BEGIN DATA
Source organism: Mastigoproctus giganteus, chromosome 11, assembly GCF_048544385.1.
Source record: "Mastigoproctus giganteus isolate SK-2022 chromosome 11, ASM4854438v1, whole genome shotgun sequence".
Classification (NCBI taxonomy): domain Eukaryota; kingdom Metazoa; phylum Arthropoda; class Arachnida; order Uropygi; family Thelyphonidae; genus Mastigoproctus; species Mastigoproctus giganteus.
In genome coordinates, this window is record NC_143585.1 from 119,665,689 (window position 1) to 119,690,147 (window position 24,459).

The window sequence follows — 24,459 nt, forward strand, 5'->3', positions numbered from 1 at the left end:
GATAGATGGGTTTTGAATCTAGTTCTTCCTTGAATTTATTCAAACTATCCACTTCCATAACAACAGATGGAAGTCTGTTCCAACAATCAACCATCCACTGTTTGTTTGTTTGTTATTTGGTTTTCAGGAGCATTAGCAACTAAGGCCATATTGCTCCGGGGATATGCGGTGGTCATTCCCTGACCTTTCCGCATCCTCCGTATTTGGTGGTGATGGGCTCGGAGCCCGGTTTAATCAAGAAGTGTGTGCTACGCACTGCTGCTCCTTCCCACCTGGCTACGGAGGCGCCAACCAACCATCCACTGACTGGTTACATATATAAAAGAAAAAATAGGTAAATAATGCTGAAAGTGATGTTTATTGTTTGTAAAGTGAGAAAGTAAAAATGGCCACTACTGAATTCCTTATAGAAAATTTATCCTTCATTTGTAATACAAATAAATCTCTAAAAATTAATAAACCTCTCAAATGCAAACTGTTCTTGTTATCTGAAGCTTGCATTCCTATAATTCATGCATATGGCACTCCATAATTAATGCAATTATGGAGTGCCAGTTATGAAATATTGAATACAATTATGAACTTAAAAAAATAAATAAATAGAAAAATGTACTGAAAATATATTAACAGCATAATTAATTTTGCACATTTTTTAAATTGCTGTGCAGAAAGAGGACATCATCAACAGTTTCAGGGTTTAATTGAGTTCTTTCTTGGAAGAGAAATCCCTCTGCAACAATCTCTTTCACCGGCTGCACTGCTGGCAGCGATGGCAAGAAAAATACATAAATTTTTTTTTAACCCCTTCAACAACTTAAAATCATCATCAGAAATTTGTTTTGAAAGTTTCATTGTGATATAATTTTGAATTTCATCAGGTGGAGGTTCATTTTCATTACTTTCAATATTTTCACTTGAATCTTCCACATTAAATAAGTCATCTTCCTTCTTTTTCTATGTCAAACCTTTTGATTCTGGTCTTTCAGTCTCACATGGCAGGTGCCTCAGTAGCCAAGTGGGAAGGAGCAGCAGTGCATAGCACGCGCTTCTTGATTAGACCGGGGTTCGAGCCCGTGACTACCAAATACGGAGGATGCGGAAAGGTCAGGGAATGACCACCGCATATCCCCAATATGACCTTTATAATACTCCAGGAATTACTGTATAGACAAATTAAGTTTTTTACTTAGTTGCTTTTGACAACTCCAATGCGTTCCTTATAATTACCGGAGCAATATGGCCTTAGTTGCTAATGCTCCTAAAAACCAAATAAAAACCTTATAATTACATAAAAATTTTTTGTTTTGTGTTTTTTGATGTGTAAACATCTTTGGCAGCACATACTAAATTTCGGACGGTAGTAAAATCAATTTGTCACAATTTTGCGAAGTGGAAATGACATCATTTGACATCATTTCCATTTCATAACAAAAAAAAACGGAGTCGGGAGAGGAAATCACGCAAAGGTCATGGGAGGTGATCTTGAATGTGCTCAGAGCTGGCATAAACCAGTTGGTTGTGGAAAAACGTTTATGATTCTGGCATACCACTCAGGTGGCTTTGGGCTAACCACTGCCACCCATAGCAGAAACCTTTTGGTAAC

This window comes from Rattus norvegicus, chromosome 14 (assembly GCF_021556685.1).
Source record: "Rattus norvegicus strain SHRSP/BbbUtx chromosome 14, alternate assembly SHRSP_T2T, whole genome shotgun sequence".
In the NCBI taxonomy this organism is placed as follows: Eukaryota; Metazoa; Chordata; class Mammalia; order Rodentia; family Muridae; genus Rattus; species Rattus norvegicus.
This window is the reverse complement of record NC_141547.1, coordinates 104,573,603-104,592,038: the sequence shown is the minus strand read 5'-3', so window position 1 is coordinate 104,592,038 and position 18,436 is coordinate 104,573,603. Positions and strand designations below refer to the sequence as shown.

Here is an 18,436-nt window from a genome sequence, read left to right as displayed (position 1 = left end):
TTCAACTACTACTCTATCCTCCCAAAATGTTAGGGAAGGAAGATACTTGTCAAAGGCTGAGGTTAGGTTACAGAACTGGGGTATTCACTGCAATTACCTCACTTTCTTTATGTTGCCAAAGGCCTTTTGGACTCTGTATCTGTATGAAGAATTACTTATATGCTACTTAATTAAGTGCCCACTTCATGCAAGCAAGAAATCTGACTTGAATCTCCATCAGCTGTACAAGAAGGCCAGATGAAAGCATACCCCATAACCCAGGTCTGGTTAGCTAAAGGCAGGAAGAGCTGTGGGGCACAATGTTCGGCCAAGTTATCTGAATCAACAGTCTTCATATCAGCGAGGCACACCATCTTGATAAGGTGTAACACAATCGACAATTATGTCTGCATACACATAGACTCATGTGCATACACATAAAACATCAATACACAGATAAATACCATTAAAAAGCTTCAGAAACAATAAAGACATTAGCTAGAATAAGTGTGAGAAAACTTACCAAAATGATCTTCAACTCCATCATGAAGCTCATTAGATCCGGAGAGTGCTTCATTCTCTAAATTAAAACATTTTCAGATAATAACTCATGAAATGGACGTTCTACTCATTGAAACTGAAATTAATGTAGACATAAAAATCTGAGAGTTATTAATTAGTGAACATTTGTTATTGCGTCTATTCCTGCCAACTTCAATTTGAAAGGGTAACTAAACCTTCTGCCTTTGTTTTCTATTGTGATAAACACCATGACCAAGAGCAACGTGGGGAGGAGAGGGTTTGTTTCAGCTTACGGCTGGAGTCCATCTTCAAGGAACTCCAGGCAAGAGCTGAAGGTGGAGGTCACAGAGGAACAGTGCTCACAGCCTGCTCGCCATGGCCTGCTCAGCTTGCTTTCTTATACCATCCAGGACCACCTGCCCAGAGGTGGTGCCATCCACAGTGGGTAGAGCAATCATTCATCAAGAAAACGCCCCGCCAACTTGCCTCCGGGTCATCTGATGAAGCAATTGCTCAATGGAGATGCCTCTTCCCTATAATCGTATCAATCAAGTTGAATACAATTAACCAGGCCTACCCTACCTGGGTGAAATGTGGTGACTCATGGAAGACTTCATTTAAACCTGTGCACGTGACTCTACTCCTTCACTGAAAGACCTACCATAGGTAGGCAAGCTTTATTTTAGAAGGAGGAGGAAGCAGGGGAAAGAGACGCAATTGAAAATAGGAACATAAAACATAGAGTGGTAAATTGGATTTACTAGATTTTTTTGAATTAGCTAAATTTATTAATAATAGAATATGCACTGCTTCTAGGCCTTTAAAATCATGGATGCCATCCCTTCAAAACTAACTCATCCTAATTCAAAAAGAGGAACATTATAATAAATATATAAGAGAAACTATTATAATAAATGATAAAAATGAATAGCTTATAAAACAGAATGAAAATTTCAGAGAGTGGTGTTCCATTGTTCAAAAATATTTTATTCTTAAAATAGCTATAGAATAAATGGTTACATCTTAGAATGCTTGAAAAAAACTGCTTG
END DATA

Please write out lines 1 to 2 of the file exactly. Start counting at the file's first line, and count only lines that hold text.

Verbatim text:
Source organism: Mastigoproctus giganteus, chromosome 11, assembly GCF_048544385.1.
Source record: "Mastigoproctus giganteus isolate SK-2022 chromosome 11, ASM4854438v1, whole genome shotgun sequence".